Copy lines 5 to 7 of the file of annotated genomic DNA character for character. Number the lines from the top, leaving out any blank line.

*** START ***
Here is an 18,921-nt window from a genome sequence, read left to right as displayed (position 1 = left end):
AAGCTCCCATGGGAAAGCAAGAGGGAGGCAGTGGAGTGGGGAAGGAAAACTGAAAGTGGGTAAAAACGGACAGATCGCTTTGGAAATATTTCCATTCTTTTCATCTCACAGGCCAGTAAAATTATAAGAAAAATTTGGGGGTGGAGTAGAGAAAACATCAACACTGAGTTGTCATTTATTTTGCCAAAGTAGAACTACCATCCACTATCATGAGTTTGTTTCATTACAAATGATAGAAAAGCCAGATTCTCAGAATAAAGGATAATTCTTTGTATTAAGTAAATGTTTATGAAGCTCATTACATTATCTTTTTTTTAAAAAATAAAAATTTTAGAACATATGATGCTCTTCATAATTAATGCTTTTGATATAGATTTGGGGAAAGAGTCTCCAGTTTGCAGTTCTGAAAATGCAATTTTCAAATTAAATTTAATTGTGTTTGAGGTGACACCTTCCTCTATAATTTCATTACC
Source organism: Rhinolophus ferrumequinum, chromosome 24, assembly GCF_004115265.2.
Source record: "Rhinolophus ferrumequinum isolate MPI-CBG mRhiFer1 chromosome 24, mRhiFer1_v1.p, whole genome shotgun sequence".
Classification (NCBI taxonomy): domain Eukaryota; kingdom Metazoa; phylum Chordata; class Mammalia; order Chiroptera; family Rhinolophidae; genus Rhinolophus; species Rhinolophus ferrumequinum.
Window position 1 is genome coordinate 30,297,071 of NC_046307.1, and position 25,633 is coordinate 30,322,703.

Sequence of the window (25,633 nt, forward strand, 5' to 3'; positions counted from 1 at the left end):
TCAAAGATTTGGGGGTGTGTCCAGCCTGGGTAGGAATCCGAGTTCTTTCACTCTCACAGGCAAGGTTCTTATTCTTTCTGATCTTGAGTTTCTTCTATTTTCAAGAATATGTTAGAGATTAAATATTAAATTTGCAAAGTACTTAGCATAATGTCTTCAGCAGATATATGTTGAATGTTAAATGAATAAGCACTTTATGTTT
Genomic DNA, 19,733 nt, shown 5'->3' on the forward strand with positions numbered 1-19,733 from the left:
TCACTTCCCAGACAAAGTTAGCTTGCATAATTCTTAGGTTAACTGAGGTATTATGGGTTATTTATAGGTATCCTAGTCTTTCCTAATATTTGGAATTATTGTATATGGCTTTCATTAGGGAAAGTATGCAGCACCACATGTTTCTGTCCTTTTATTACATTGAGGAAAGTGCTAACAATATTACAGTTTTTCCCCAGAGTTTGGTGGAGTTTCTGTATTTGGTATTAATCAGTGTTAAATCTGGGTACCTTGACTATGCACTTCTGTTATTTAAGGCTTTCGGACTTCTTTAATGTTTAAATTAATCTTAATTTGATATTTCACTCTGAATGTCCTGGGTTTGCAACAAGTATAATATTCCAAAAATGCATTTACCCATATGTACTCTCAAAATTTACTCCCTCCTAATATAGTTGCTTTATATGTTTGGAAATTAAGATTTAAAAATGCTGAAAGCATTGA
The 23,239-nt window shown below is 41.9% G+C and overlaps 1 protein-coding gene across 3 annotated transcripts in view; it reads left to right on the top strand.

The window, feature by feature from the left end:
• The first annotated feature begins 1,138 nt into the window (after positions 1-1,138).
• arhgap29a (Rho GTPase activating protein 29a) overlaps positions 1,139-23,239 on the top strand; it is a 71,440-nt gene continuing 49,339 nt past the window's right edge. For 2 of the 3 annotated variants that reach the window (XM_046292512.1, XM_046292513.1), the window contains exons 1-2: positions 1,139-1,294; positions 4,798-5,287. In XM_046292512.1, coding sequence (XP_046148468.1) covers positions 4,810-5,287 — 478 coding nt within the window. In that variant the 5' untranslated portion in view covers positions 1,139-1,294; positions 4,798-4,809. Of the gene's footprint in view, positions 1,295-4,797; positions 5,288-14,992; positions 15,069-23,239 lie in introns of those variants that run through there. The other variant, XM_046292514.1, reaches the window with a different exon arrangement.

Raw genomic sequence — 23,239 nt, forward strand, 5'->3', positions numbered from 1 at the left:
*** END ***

Classification (NCBI taxonomy): domain Eukaryota; kingdom Metazoa; phylum Chordata; class Mammalia; order Chiroptera; family Rhinolophidae; genus Rhinolophus; species Rhinolophus ferrumequinum.
Window position 1 is genome coordinate 30,297,071 of NC_046307.1, and position 25,633 is coordinate 30,322,703.

Sequence of the window (25,633 nt, forward strand, 5' to 3'; positions counted from 1 at the left end):